There’s no way you can be 100% sure of how well your business will do, but can you prove your confidence in the product your business model you have through financial projections. This not only verifies market need for whatever it is your business does, but also alleviates worry from banks about your financial health. And that’s the bottom line, isn’t it? Banks are more concerned with finances than anything else—prove your small business will remain financially healthy with projected financials and initial deposits.
Prepare for Growth
When a product does well, there’s more demand for it in the market. That means upping operations and operational costs. To do that, you’ll likely need more financial support from investors and a higher monthly sales volume cap for processing transactions. A strong initial funding source, even if it’s a personals source, is a great start supplemented by funding source potential/plans the match the scale of the business’ trajectory. In short, have a financial plan.
Know Your Industry
Low-risk industries don’t have to worry too much about this part aside from understanding market need. For high-risk startups, though, you’ll want to demonstrate some level of understanding for the industry in which you plan to operate in. Ask yourself, “why should a bank allow me to operate in a high-risk industry?” What will you do to prevent the things that typically accompany a high-risk business?
That also means utilizing some key facts about your industry’s relationship with chargebacks and fraud. If you’re in the CBD business, do some research about regulations that prevent you from operating in certain jurisdictions or about FDA violations. For life coaches, research chargeback ratios for the industry and how you can implement a refund policy that better prevents them from happening. These are just a couple examples, so do some research for your industry and use some statistic to your advantage.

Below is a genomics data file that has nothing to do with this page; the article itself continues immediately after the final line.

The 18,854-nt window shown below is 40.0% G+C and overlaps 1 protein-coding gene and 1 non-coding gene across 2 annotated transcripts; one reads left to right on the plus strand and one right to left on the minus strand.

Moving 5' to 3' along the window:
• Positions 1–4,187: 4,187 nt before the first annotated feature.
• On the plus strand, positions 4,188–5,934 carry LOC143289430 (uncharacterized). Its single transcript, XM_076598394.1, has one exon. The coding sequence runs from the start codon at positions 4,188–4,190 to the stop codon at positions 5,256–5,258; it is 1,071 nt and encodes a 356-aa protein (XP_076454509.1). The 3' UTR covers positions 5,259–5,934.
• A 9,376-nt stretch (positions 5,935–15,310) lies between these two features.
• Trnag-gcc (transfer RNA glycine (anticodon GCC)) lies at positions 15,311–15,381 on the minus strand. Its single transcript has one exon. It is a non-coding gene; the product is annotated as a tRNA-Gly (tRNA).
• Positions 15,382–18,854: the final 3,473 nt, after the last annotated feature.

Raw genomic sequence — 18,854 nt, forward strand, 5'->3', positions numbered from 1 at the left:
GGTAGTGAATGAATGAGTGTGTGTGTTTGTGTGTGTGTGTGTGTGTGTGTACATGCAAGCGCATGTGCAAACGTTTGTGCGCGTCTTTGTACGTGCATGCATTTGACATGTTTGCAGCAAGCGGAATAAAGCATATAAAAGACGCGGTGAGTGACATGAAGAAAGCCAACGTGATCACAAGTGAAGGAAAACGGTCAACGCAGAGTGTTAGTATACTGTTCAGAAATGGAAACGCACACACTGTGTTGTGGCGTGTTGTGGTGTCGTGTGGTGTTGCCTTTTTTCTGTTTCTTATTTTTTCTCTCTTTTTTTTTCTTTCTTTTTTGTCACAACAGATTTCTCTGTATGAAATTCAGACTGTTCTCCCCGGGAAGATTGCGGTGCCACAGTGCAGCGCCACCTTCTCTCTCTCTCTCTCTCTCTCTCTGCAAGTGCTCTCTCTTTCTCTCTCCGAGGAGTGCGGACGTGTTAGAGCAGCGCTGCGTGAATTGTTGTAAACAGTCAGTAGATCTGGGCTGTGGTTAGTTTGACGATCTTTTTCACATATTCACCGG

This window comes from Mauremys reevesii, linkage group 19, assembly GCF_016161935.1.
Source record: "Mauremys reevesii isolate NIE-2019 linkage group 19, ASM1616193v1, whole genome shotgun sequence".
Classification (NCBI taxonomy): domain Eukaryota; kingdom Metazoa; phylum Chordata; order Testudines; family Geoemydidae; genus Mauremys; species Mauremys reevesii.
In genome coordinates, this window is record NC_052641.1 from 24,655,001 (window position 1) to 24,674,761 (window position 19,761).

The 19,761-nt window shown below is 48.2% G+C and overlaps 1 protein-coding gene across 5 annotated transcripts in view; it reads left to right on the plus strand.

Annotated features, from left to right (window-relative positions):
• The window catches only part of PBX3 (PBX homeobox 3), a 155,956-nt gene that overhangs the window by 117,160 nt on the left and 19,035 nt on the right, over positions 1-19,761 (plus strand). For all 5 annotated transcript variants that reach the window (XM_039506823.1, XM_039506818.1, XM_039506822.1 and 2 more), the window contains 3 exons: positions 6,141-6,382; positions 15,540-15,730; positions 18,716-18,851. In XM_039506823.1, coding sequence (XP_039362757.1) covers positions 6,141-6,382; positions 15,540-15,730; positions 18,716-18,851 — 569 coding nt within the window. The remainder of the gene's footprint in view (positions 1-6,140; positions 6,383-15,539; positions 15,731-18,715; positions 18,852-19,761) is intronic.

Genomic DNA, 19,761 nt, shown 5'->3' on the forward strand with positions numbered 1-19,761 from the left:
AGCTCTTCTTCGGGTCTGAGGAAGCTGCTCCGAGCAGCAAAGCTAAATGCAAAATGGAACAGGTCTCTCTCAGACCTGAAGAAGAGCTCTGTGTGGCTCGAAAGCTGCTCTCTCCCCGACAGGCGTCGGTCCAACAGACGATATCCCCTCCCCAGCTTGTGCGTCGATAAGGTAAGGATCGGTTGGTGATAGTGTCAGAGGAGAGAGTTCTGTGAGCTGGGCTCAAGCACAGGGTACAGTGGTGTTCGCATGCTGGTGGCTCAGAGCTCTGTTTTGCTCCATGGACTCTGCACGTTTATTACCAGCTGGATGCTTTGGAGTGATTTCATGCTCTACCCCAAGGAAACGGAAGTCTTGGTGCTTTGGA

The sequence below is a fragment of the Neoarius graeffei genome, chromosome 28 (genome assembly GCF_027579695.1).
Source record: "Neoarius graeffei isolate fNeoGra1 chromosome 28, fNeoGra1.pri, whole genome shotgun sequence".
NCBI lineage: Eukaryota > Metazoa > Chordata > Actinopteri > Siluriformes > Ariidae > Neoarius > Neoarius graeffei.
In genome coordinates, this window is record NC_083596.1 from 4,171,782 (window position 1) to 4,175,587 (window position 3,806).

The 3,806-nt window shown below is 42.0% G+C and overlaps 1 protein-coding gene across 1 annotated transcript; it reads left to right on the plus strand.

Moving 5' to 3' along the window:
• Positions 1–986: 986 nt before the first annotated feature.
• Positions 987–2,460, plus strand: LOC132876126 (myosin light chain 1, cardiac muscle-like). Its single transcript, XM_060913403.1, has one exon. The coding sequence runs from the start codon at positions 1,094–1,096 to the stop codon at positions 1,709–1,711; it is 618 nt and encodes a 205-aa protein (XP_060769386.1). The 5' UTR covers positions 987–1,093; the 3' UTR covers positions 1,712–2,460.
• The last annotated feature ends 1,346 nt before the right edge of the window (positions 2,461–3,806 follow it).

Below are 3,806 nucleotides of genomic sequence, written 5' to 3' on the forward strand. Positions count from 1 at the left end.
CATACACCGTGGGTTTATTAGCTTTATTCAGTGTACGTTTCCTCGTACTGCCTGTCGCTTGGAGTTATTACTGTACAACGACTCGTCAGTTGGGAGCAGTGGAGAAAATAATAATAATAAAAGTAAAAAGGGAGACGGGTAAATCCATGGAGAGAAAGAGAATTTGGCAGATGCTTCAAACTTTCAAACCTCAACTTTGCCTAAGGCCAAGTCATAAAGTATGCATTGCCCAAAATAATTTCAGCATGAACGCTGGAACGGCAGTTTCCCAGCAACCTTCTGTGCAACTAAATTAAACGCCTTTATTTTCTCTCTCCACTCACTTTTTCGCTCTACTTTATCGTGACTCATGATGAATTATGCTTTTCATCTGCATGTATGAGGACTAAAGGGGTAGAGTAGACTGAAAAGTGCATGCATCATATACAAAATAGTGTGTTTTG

Get Your KYC Documents in Order
Know Your Customer (KYC) is the first step towards gaining a bank’s trust. It’s also a typical part of the underwriting process for any startup merchant account application. Documents usually include:
- Documents of incorporation – directors, stakeholders, certificate of incorporation
- Bank and financial statements – personal bank statements, initial funding statements, personal credit history,
- Identification – passport, driver’s license
- Proof of address – utility bill or similar for personal address and for business address
KYC doesn’t stop here. As an online business, your website will also need to meet certain criteria:
- Business contact info – email address, phone number, physical address, legal business name
- Terms and Conditions page
- SSL certificate
- Domain ownership – owner is visible on Who Is or provides proof of ownership (invoice)
There are a couple of other helpful criteria for the website, but they may not be applicable right away if your site cannot process credit card payments yet. First is displaying the logos of each credit card network or payment processor used. This includes Visa and Mastercard, and processing services like PayPal and Apple Pay. Another is the “billed as” description, which demonstrates clearly how the transaction will appear on the customer’s bank statement.
For the website’s checkout process, there are a couple of other things you can do to gain a bank’s trust. 3D Secure, CVV, and AVS are three security measures you can implement in your online store‘s payment gateway via APIs and plugins to help avoid fraudulent charges by verifying the security of the customer. You should also become PCI-compliant (it’s almost mandatory, anyway).